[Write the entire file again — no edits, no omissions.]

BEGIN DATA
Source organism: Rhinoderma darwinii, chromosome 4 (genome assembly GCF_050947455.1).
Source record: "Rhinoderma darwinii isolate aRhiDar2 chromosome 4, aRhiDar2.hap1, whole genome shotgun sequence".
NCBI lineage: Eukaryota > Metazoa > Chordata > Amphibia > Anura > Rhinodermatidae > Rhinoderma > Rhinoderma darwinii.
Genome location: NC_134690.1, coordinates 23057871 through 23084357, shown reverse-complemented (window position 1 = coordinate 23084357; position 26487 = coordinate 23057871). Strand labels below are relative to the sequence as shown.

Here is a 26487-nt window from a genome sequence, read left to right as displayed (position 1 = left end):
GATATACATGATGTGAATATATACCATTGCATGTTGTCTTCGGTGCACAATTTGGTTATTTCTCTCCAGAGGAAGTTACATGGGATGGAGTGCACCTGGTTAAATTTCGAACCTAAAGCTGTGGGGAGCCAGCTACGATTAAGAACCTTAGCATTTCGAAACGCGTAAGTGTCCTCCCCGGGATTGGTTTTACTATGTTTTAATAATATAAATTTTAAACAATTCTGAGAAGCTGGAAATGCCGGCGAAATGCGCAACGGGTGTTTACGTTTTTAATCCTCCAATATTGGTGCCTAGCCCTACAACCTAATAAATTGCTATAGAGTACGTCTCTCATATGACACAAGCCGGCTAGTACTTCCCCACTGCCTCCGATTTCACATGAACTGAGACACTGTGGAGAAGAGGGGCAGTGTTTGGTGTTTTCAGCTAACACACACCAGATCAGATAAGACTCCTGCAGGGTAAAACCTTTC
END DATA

Source organism: Rhinoderma darwinii, chromosome 4 (genome assembly GCF_050947455.1).
Source record: "Rhinoderma darwinii isolate aRhiDar2 chromosome 4, aRhiDar2.hap1, whole genome shotgun sequence".
NCBI lineage: Eukaryota > Metazoa > Chordata > Amphibia > Anura > Rhinodermatidae > Rhinoderma > Rhinoderma darwinii.
Genome location: NC_134690.1, coordinates 23057871 through 23084357, shown reverse-complemented (window position 1 = coordinate 23084357; position 26487 = coordinate 23057871). Strand labels below are relative to the sequence as shown.

Here is a 26487-nt window from a genome sequence, read left to right as displayed (position 1 = left end):
GATATACATGATGTGAATATATACCATTGCATGTTGTCTTCGGTGCACAATTTGGTTATTTCTCTCCAGAGGAAGTTACATGGGATGGAGTGCACCTGGTTAAATTTCGAACCTAAAGCTGTGGGGAGCCAGCTACGATTAAGAACCTTAGCATTTCGAAACGCGTAAGTGTCCTCCCCGGGATTGGTTTTACTATGTTTTAATAATATAAATTTTAAACAATTCTGAGAAGCTGGAAATGCCGGCGAAATGCGCAACGGGTGTTTACGTTTTTAATCCTCCAATATTGGTGCCTAGCCCTACAACCTAATAAATTGCTATAGAGTACGTCTCTCATATGACACAAGCCGGCTAGTACTTCCCCACTGCCTCCGATTTCACATGAACTGAGACACTGTGGAGAAGAGGGGCAGTGTTTGGTGTTTTCAGCTAACACACACCAGATCAGATAAGACTCCTGCAGGGTAAAACCTTTC